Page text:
In 1899 the Thiedemann family sold part of the property to the city of Altona to redesign the Große Bergstraße and built a new residential and commercial building with three floors and two shops on the ground floor. After the death of her husband, Catharina Thielemann (unknown - 1948) took over the legacy, which was now designated as a bakery and confectionery. In 1907 she transferred the bakery to the master confectioner Heinrich Dittmer. From 1917 to around 1940, his son Heinrich Dittmer junior was the last Franz baker from Altona on the Backerbe Grosse Bergstrasse 9. The house was destroyed by bombs in 1943. Due to the redesign of Altona in the post-war period, this section was included in Nobistor Street . In the early 1960s, the clothing company C&A was built on the property . After the branch closed in 1993, the building stood empty for a few years or was partially used by creative groups. In 2007 the demolition for the expansion of an endoclinic took place .


For the Danish pastry, a yeast dough is first prepared and rolled , that is, with drawing fat, usually butter, rolled out and folded several times. After a final resting phase, the dough is rolled out thinly and sprinkled with a sugar-cinnamon mixture, then rolled up into a roll and cut into four to five centimeter pieces. The squeezed or twisted shape that has become typical in recent years is achieved by pressing with a thin round piece of wood - for example the handle of a wooden spoon - in the middle of the dough piece. This will cause the sugar and cinnamon filling to come out to the side. When baking, the sugar caramelises on the surface and, along with other ingredients, determines the typical taste of the Franzbrötchen. Until the 1990s, a pressed form was predominant.


In his novel " Buddenbrooks: Fall of a Family ", Thomas Mann repeatedly lets the family doctor, a Dr. Grabow, appear. On several occasions he prescribes "a little dove, a little Franzbrot ..." , which, in the Grabowian sense, is not supposed to have a medicinal effect, but rather aims to counteract the otherwise opulent eating habits of the wealthy Lübeck merchant family.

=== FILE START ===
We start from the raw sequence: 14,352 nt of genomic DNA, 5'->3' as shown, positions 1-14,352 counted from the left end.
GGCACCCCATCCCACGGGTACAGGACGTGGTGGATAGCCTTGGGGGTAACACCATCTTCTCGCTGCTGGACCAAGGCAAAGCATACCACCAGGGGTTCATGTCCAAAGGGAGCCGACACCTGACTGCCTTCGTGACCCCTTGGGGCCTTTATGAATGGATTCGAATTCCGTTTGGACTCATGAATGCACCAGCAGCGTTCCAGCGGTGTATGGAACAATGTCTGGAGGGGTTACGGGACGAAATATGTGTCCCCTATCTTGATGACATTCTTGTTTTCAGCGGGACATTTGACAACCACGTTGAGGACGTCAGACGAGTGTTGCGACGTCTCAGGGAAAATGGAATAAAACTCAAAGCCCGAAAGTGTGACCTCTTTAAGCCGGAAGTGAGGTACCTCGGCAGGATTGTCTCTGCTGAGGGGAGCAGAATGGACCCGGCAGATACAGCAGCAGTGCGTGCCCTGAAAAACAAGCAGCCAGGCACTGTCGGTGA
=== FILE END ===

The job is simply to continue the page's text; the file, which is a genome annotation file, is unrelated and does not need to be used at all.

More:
• M. Beseler, S. Ingwersen, A. Treichel: The Franzbrötchen - wonderful plunder from Hamburg . Franzbrötchen-Verlag, Hamburg 2004, ISBN 3-936712-02-6 .

Web links

Wiktionary: Franzbrötchen  - explanations of meanings, word origins, synonyms, translations

Individual evidence

  1. Spread of the Franzbrötchen. In: Franzbrötchen-Verlag, archived from the original on January 18, 2018 ; accessed on January 18, 2018 .
  2. ^ B. Henning, J. Meier: Small Hamburg dictionary . Wachholtz, Neumünster 2006, ISBN 3-529-04650-7 .
  3. Wiebke Dördrechte: Sticky, sweet and delicious - the Franzbrötchen from then until now. In: August 13, 2017, archived from the original on August 14, 2017 ; accessed on March 15, 2018 .
  4. Ernst Stallmann: Chronicle of the Hamburg Bakery Trade 1883-1983 , Hamburg Bakers Guild , 1984
  5. Manfred Beseler, Sören Ingwersen, Adriana Gagliardi: The Franzbrötchen. Wonderful junk from Hamburg ; Hamburg 2012, p. 44
  6. Sybil Countess Schönfeldt: The Harry bakers. 300 years of bread history 1688 to 1988 , Hamburg 1988, p. 31 f.
  7. Manfred Beseler, Sören Ingwersen, Adriana Gagliardi: The Franzbrötchen. Wonderful junk from Hamburg ; Hamburg 2012, new edition 2015, p. 45
  8. ^ Manfred Beseler: My Franzbrötchen; in: Claudia Thorn (Ed.): My Hamburg: Members of the Association for Hamburg History about their city; 175 years VHG, p. 163 ( google books; limited preview )